Resources for Overcoming Sexual Addiction and Healing from Trauma
The Long and Winding Road – Navigating a Lifetime of Long-Term Recovery – Geoff Steurer (UCAP Conference 2016)
Getting Out of the Addiction Cycle – Jeff Ford (UCAP Conference 2016)
“More Than Just Betrayal” – Geoff Steurer & Jeff Ford – Utah Coalition Against Pornography – 2013
Dating and Pornography: Starting the Conversation – by Geoff Steurer (2015 Southern Utah UCAP Conference)
Relational Air: Learning to Breathe New Life Into Struggling Relationships – by Jeff Ford (2015 Southern Utah UCAP Conference)
Protecting Young Minds by Jeffrey Ford
Strengthening Recovery Through Strengthening Marriage (6 hour audio program)
by Kevin Skinner, PhD & Geoff Steurer, MS, LMFT
The discovery of a pornography addiction in a committed relationship often sends a couple into a confusing world of mistrust, disorientation, and insecurity. Join Dr. Kevin Skinner and Geoff Steurer, both licensed marriage and family therapists and specialists in treating pornography addiction, as they compassionately address common questions and dilemmas faced by couples throughout all stages of recovery from pornography addiction.
The specific recovery needs unique to addicts, injured partners, and the couple will be outlined. Additionally, couples will not only learn how to begin healing from the effects of pornography addiction, but will also gain valuable insights on how they can start to build long-term trust and intimacy.
In this six part audio series, couples will learn:
- Why Marriage and Porn Don’t Mix
- Performing Marital CPR after Discovery
- Yours, Mine, and Ours
- Addiction and Intimacy
- The Key Steps to Rebuilding Trust
- The Vision of Long-Term Recovery
Love You, Hate the Porn
by Mark Chamberlain, PhD & Geoff Steurer, MS, LMFT
A pornography addiction can feel like real infidelity to a spouse. There s nothing virtual about the damage done to a relationship, and the wounds are reopened each time a relapse is discovered. As tough as it is to overcome this addictive habit, healing a marriage damaged by pornography is even harder. For spouses, it s not enough for their partners to simply stop looking at porn. They need healing themselves. Some couples separate and divorce. Others stay together, but the strain of unresolved feelings takes a distinct toll. Many wonder, Can our marriage heal? Will we ever feel close again? Love You, Hate the Porn shows couples how to identify and address vulnerabilities in their relationship. Offers healing advice for spouses. Provides help for the struggling partner to avoid relapse. Focuses on how to make the marriage relationship stronger than it was before.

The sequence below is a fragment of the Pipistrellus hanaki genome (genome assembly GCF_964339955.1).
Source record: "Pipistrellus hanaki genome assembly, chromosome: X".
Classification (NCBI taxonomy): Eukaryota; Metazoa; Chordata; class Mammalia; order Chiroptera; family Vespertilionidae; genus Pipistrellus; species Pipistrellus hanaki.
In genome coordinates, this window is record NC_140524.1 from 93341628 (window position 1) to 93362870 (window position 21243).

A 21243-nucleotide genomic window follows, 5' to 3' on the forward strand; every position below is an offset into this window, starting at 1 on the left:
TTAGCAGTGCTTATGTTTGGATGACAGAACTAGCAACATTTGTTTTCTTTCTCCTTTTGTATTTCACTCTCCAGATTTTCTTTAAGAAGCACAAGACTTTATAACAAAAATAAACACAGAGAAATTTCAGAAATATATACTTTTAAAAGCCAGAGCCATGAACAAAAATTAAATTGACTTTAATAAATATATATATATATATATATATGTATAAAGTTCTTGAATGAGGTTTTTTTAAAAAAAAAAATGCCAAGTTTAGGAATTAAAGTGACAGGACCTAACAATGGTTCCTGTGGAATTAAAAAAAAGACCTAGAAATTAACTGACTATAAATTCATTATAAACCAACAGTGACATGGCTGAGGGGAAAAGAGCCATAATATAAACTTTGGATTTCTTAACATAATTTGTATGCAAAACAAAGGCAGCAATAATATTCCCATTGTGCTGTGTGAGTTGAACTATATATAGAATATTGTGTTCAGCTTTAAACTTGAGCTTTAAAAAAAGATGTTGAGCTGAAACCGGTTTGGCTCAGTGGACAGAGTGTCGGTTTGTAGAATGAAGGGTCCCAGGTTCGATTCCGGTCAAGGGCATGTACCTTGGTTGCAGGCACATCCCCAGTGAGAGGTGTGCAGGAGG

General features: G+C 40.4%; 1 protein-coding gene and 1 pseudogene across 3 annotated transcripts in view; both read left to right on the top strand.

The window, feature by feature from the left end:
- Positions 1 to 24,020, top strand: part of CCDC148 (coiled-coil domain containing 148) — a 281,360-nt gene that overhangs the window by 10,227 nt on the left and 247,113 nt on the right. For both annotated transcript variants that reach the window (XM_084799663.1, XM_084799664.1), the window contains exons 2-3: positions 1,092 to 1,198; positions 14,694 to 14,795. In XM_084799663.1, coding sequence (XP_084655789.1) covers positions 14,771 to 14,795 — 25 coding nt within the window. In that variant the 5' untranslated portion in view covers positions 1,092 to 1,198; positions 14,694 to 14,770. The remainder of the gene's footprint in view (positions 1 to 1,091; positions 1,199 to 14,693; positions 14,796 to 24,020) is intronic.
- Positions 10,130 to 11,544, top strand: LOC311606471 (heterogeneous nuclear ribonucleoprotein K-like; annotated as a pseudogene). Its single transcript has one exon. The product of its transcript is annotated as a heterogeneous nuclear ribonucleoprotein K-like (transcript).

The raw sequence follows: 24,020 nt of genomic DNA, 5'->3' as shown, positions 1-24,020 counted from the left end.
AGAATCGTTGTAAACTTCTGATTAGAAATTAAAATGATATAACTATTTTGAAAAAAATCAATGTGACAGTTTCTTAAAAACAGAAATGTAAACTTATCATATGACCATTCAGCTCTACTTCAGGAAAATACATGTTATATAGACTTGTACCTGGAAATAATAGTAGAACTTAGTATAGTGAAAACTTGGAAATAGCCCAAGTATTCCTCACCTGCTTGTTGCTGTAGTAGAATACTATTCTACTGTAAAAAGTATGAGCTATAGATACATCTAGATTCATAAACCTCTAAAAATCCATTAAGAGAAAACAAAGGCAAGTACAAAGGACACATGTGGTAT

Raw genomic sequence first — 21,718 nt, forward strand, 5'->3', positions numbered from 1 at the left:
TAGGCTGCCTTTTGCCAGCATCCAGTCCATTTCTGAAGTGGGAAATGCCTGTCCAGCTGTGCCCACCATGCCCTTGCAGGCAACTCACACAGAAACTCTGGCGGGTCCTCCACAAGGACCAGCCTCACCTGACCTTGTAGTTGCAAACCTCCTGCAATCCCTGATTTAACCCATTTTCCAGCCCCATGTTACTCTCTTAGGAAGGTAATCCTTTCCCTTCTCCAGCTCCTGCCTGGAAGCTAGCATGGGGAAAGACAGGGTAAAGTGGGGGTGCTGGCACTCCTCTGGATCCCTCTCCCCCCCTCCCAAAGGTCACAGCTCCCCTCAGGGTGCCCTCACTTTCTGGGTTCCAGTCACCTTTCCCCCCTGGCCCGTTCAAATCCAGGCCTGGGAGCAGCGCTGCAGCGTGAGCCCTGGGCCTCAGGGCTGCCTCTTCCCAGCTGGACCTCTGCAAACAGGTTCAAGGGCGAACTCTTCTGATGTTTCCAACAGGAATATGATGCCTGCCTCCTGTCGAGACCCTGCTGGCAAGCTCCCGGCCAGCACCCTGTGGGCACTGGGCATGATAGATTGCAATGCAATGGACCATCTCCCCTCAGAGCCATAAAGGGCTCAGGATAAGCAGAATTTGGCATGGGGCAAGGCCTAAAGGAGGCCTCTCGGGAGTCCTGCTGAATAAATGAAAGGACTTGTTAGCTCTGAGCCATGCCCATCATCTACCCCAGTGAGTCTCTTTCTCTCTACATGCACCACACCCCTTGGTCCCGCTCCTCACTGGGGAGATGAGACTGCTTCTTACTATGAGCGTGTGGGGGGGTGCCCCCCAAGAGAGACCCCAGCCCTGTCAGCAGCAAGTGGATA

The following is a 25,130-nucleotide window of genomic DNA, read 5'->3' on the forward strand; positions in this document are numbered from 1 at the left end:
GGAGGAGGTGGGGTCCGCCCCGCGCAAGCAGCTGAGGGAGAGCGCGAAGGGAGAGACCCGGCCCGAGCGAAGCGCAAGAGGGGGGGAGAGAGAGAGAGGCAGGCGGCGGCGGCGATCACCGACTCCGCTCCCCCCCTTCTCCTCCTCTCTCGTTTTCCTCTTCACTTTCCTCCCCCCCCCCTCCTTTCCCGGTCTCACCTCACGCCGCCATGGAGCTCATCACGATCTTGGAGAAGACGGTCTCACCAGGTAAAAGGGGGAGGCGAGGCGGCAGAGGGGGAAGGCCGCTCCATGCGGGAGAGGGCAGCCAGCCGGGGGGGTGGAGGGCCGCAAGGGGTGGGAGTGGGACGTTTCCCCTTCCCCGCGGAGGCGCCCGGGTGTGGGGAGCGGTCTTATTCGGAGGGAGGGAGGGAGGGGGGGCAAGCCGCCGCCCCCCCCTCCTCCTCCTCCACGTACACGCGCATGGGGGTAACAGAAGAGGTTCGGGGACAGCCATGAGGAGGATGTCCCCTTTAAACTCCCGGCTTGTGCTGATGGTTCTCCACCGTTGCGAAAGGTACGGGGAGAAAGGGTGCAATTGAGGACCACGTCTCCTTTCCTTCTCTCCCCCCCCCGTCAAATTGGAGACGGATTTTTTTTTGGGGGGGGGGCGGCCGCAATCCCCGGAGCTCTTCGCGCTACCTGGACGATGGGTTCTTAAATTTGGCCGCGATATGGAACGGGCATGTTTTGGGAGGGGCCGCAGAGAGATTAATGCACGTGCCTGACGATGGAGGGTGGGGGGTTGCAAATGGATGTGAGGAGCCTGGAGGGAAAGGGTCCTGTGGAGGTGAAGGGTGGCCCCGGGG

Why group therapy?
Group therapy may seem like the last thing you’d want to do when dealing with something as embarrassing as a pornography or sexual addiction.
An African proverb states, “If you want to go fast, go alone. If you want to go far, go together.” You’ve already tried to conquer this addiction on your own. Usually for years. We encourage you to try something different and join together with other individuals who are working through the same struggles.
Brene Brown once said that “to be healed, we have to be seen.” This particular struggle thrives in secrecy and darkness. Letting others support you is the best way to heal from this. Whether you’re the one struggling or a betrayed partner, letting yourself be seen in a safe and confidential group setting may be just the thing you need to take your healing to the next level.
Our groups aren’t like the ones you see in movies. Our groups are educational, supportive, and facilitated by trained professionals who make sure the group is uplifting, challenging, and moves forward toward deeper healing.
Our approach isn’t just about sobriety and stopping the behaviors that are causing you problems. We believe that the opposite of addiction isn’t just sobriety. It’s connection. A group therapy approach is like a “classroom for connection.” You get to experience what it’s like to share without shame. You get to practice using your voice to say what you think, ask for what you need, and share things that you would never be able to share anywhere else without fear of judgment.
Partners who have been betrayed also need group support to help them cope with the overwhelming feelings of isolation, rejection, embarrassment, and confusion they experience upon discovering their husband’s secret behavior. Being in the company of other women who understand what you’re going through is therapeutic and helps bring order to chaos.